Consideration of these and other factors will help to determine an effective disposal strategy appropriate to the processes and materials used at your facility. Certain types can be burned if it’s organic-based, but for the most part, they are disposed of in a landfill.
For nonhazardous resins, the costs can range from $50 to $100 a ton to dispose. Hazardous, on the other hand, can be over $1,000 a ton to dispose of it. These costs will depend on the facility’s location, how far it must be hauled, the location state requirements, etc.
Can SAMCO help?
SAMCO has over 40 years’ experience in identifying appropriate IX resin technologies to help lower costs and waste volumes while increasing product quality. For more information or to get in touch, contact us here to set up a consultation with an engineer or request a quote. We can walk you through the steps for developing the proper solution and realistic cost for your IX treatment system needs and resin needs.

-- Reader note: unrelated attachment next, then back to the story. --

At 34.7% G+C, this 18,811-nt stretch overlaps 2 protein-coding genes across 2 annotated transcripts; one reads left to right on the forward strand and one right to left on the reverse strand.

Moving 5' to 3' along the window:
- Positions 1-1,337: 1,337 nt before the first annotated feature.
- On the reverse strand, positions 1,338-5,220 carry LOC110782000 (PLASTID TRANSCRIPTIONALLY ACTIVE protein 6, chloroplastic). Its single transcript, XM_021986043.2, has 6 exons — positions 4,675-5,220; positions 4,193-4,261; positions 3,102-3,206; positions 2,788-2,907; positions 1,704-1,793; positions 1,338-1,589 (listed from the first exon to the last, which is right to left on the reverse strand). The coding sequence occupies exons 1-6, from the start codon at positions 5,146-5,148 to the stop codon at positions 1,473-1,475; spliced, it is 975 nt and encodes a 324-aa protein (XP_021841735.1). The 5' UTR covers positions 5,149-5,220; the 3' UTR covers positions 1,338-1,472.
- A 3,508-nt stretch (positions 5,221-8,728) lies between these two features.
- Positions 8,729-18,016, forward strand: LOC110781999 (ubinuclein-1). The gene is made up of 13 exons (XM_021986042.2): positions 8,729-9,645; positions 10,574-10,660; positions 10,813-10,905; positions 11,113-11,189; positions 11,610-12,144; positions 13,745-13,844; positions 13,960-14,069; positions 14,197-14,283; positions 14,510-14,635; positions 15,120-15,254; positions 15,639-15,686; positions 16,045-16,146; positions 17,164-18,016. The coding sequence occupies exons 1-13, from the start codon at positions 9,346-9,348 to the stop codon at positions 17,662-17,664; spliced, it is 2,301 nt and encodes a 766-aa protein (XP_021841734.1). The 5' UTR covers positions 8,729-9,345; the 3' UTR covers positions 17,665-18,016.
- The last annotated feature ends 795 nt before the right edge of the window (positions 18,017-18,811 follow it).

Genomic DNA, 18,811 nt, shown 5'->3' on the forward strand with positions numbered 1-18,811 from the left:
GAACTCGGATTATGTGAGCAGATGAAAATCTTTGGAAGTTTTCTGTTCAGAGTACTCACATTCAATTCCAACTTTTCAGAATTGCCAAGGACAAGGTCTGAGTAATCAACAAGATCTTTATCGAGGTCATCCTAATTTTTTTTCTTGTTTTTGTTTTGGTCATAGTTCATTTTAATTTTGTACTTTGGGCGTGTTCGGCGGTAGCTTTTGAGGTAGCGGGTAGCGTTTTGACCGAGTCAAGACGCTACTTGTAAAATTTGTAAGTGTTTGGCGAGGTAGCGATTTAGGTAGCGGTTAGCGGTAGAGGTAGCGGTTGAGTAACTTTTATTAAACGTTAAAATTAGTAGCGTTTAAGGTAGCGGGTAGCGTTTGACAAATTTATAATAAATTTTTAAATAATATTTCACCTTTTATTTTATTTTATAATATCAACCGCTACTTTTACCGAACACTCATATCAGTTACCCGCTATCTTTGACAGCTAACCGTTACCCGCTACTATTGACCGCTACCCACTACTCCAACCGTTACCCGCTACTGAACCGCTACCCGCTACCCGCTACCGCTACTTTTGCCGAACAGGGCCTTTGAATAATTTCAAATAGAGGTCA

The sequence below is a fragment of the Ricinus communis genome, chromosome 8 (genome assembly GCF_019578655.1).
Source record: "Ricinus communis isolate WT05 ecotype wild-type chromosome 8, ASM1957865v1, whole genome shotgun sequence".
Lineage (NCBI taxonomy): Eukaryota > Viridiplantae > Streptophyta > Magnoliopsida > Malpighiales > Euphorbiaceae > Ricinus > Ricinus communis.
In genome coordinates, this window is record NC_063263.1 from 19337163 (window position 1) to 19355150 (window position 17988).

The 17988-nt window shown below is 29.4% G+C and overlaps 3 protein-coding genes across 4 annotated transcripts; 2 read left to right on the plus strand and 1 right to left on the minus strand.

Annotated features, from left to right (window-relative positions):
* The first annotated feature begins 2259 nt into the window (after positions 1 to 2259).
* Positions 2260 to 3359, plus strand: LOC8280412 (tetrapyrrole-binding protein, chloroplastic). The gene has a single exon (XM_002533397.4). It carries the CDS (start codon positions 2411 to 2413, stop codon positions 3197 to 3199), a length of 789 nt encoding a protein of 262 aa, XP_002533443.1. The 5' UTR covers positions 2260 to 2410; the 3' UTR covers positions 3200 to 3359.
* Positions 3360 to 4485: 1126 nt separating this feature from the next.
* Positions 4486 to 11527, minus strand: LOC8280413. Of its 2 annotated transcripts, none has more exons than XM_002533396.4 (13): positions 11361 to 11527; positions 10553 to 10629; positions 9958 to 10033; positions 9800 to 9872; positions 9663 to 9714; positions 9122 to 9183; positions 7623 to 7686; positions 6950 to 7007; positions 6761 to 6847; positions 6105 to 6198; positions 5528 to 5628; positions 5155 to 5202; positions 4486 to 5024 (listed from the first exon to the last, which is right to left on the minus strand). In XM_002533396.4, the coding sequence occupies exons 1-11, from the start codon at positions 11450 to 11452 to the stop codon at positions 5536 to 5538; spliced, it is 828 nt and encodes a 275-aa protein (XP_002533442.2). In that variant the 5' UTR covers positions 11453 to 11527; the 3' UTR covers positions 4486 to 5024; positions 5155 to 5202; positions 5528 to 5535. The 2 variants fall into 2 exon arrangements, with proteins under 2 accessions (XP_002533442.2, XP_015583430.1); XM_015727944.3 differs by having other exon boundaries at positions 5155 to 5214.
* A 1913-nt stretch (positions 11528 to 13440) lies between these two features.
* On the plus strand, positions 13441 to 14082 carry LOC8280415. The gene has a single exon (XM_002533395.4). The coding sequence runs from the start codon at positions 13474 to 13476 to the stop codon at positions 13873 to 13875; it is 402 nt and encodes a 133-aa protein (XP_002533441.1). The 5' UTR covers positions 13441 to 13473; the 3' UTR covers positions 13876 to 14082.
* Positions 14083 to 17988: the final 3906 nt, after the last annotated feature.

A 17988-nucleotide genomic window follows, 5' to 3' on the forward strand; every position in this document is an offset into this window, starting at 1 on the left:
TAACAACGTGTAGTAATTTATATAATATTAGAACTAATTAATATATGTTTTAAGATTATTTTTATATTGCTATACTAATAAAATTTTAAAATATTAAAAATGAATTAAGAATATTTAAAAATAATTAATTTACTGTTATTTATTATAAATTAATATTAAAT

To learn more about SAMCO’s innovative IX resin solutions, visit our page on ion exchange resin technologies here.
If you want to learn more about ion exchange resins, these other articles might be of interest to you:
- Common Problems with Ion Exchange Resins and How to Avoid Them
- What Are the Best (and Cheapest) Ways to Dispose of Ion Exchange Resins?
- What is the Difference Between Cation and Anion Exchange Resins?
- What Are the Different Types of Ion Exchange Resins and What Applications Do They Serve?
- What to Know About Ion Exchange Resin Regeneration
- What Are the Best Ion Exchange Resin Manufacturing and Supply Companies?
- What Is Ion Exchange Resin and How Does It Work?